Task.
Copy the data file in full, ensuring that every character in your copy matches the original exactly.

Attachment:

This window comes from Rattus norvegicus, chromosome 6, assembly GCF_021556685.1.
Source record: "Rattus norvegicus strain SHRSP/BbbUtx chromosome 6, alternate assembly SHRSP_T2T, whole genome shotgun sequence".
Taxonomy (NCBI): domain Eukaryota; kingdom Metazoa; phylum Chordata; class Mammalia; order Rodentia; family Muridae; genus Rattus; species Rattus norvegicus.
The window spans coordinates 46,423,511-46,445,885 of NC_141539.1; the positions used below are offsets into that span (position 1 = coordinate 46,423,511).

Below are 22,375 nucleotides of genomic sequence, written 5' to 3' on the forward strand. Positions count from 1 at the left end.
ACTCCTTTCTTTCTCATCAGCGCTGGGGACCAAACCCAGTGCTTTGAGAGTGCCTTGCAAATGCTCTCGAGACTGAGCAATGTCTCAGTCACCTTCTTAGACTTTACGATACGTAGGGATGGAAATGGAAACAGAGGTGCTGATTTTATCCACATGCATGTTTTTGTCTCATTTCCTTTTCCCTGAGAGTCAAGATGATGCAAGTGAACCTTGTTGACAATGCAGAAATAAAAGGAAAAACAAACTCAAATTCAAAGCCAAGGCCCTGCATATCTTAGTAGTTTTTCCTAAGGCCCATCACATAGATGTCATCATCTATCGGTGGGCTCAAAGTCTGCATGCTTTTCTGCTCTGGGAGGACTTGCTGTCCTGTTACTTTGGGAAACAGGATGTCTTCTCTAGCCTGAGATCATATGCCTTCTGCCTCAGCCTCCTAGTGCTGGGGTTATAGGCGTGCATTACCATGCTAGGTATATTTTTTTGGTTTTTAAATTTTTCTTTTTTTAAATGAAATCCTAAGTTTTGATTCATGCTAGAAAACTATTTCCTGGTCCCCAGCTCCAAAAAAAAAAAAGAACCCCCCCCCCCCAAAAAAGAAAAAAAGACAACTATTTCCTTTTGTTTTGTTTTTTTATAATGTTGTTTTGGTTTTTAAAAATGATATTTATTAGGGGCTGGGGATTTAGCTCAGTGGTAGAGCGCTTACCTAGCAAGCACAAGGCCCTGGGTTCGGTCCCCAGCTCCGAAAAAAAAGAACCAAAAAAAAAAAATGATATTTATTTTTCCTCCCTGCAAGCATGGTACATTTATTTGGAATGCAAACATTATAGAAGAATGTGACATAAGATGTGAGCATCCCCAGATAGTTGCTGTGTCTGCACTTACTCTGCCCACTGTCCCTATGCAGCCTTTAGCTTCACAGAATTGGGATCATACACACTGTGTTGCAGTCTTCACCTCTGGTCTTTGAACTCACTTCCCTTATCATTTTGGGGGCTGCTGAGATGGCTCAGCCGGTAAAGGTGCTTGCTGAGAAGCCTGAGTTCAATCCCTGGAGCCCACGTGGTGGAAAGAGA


This window comes from Rattus norvegicus, chromosome 6, assembly GCF_021556685.1.
Source record: "Rattus norvegicus strain SHRSP/BbbUtx chromosome 6, alternate assembly SHRSP_T2T, whole genome shotgun sequence".
Taxonomy (NCBI): domain Eukaryota; kingdom Metazoa; phylum Chordata; class Mammalia; order Rodentia; family Muridae; genus Rattus; species Rattus norvegicus.
The window spans coordinates 46,423,511-46,445,885 of NC_141539.1; the positions used below are offsets into that span (position 1 = coordinate 46,423,511).

Below are 22,375 nucleotides of genomic sequence, written 5' to 3' on the forward strand. Positions count from 1 at the left end.
ACTCCTTTCTTTCTCATCAGCGCTGGGGACCAAACCCAGTGCTTTGAGAGTGCCTTGCAAATGCTCTCGAGACTGAGCAATGTCTCAGTCACCTTCTTAGACTTTACGATACGTAGGGATGGAAATGGAAACAGAGGTGCTGATTTTATCCACATGCATGTTTTTGTCTCATTTCCTTTTCCCTGAGAGTCAAGATGATGCAAGTGAACCTTGTTGACAATGCAGAAATAAAAGGAAAAACAAACTCAAATTCAAAGCCAAGGCCCTGCATATCTTAGTAGTTTTTCCTAAGGCCCATCACATAGATGTCATCATCTATCGGTGGGCTCAAAGTCTGCATGCTTTTCTGCTCTGGGAGGACTTGCTGTCCTGTTACTTTGGGAAACAGGATGTCTTCTCTAGCCTGAGATCATATGCCTTCTGCCTCAGCCTCCTAGTGCTGGGGTTATAGGCGTGCATTACCATGCTAGGTATATTTTTTTGGTTTTTAAATTTTTCTTTTTTTAAATGAAATCCTAAGTTTTGATTCATGCTAGAAAACTATTTCCTGGTCCCCAGCTCCAAAAAAAAAAAAGAACCCCCCCCCCCCAAAAAAGAAAAAAAGACAACTATTTCCTTTTGTTTTGTTTTTTTATAATGTTGTTTTGGTTTTTAAAAATGATATTTATTAGGGGCTGGGGATTTAGCTCAGTGGTAGAGCGCTTACCTAGCAAGCACAAGGCCCTGGGTTCGGTCCCCAGCTCCGAAAAAAAAGAACCAAAAAAAAAAAATGATATTTATTTTTCCTCCCTGCAAGCATGGTACATTTATTTGGAATGCAAACATTATAGAAGAATGTGACATAAGATGTGAGCATCCCCAGATAGTTGCTGTGTCTGCACTTACTCTGCCCACTGTCCCTATGCAGCCTTTAGCTTCACAGAATTGGGATCATACACACTGTGTTGCAGTCTTCACCTCTGGTCTTTGAACTCACTTCCCTTATCATTTTGGGGGCTGCTGAGATGGCTCAGCCGGTAAAGGTGCTTGCTGAGAAGCCTGAGTTCAATCCCTGGAGCCCACGTGGTGGAAAGAGA